14 April, 2014

What's so full about full frame?

Markets - Samford, Queensland

"Bigger" "Better" "New and Improved" "Dolphin Safe," "Fast acting" "You're worth it"

There's a lot in names and claims. So, here's a riddle: Why are camera sensors like olives?

Answer: Because the naming conventions for both are unhelpful. In olives, "extra jumbo" is smaller than "giant," and "super colossal" is smaller than "mammoth." And in camera sensors, "full" format is smaller than "medium" format.

And it's not about the first DSLR. In 1991, Kodak offered the first commercially available DSLR: The Kodak Digital Camera System (DCS). The Kodak sensor was installed into a Nikon F3, and it was 1.3mp and SMALLER than 36x24.

When I did 35mm film photography in my youth, we never called it "full frame." There was nothing full about it. Truth be told, I always lusted after a Hasselblad 500C. And, by any measure, the 120 film for the Hasselblad was "fuller" than 35mm film. And 4x5 was fuller yet.

When digital sensors came to photography, they were first shoehorned into the film cameras of the day. That's fair enough, because so many of the available lenses had been designed for the 35mm format.

And that made sense until 2003, when Olympus produced cameras specifically designed for digital — the Four-Thirds system. And of course that morphed into the Micro Four Thirds system (same sensor size, but shorter lens flange distance).

I believe that the term "full frame" was lifted from movie film, where 35mm film made use of the full frame of the film gate. Interestingly, the size of that frame is not 36x24mm. The "Super 35" format is 18.66x24.89mm (almost exactly the size of APS-C).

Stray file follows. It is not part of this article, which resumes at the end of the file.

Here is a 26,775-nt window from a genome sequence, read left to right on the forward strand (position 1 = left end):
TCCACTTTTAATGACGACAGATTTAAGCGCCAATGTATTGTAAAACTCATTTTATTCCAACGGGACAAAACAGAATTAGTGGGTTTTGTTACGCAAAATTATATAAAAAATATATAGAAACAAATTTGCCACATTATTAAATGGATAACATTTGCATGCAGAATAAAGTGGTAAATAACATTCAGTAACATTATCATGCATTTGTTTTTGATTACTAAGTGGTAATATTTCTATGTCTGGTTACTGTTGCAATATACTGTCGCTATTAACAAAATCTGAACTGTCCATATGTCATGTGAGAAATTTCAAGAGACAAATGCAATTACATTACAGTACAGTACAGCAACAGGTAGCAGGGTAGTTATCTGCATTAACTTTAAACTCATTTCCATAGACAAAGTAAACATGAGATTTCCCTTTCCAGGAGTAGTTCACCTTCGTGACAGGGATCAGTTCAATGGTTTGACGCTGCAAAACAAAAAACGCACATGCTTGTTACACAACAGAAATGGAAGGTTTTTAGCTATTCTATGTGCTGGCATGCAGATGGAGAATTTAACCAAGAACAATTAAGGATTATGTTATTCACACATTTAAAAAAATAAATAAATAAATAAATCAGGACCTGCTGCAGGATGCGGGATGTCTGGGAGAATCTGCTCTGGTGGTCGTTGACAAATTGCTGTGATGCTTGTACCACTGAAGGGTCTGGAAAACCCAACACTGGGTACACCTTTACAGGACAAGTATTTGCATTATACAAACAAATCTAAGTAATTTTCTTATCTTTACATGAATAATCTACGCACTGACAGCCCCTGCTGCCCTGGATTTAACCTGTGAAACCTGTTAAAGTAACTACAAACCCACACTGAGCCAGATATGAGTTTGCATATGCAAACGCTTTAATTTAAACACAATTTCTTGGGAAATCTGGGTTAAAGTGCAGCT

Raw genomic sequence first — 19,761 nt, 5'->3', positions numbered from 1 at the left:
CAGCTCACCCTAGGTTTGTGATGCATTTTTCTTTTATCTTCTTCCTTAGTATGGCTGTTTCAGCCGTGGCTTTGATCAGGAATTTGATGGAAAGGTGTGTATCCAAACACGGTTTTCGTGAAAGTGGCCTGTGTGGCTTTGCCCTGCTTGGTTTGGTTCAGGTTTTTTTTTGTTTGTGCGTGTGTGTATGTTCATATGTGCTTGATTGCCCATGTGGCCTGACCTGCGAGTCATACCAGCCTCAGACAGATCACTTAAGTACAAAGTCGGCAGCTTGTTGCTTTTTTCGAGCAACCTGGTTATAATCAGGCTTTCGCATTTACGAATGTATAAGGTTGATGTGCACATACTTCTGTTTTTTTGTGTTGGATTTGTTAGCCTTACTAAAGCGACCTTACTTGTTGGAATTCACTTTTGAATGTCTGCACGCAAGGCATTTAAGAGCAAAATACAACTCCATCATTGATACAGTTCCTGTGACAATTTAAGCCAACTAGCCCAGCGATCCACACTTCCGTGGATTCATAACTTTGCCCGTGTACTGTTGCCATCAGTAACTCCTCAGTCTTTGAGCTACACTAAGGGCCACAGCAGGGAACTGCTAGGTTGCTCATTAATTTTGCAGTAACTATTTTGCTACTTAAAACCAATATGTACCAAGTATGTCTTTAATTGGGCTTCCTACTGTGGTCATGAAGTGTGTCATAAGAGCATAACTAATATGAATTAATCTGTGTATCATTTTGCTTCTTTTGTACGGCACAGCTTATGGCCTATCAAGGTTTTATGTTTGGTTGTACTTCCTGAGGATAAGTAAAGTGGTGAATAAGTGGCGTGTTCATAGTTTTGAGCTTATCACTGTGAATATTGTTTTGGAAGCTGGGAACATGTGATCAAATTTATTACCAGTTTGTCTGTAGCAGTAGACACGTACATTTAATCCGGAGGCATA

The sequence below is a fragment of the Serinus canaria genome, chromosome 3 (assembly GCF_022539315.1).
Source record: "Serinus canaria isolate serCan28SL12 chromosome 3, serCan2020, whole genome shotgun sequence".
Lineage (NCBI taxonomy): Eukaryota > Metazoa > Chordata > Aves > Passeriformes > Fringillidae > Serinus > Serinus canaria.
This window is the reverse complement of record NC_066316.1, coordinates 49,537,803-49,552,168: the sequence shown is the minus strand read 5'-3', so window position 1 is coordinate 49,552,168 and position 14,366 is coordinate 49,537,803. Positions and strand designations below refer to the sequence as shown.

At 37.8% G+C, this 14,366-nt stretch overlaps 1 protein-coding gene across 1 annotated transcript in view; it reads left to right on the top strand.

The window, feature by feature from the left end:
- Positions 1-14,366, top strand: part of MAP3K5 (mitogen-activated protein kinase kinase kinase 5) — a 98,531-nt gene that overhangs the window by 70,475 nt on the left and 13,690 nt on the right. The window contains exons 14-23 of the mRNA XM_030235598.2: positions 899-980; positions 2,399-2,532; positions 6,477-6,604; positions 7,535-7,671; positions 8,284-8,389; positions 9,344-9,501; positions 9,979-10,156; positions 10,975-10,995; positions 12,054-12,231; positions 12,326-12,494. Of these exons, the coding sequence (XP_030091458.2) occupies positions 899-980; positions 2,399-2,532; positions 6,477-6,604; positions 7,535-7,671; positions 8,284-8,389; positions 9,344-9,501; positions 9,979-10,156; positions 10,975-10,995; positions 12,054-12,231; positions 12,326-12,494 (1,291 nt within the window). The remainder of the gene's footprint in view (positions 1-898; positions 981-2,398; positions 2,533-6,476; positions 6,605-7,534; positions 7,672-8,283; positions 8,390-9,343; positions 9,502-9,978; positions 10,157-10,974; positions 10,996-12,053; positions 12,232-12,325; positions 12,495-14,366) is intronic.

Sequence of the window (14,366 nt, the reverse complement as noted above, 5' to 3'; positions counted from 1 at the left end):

So what's so full about full frame? Not too much.

08 April, 2014

Renaming files in Lightroom

Fisherman Islands, Brisbane

My RAW files are imported from my SD memory cards into folders by Lightroom in the usual fashion. And, as I've mentioned earlier, on import I convert them to DNGs.

But, additionally, I have lightroom rename my files. Lightroom renames both the new DNGs as well as the original RAW files that are saved onto another drive.

Renaming works for me because I don't do keywording. (The only exceptions are those occasions where I have a project that covers more than a day or two. In those cases I go ahead and enter a project name as a keyword so that I can pull all the images together if necessary.) If I did keywording as a regular part of my workflow, then I wouldn't do file renaming.

In my renaming convention, a photo taken in Paris on 5 March 2014 would become a DNG named 20140305_Paris_0001.dng; and its original RAW cousin would be saved separately as 20140305_Paris_0001.ARW.

If you want to know more about renaming conventions, Adobe's Julieanne Kost has an item in her blog. It was written about Lightroom 3, but it's just as applicable to 5.

There is always a bit of danger in making changes to any kind of digital file, and particularly in regard to file names. So it's a balancing act between worry (paranoia) on one side of the scales, and convenience on the other. For me the convenience wins out. I've never had a problem with Lightroom's renaming feature. Fingers crossed.

When I first started with Lightroom, I tried out the keywording, but found that I never needed it to find the files that I wanted. Lightroom groups my files into date ordered folders. Then, because of the renaming, I can find whatever want within that folder.

I can see that keywording is essential for professionals who do stock photography; but my volumes are relatively small, so I can usually find anything I want by the combination of the date and the new file name.

If you need to use keywording, I recommend the Luminous Landscape video, Digital Asset Management: Where the #%*! are my pictures?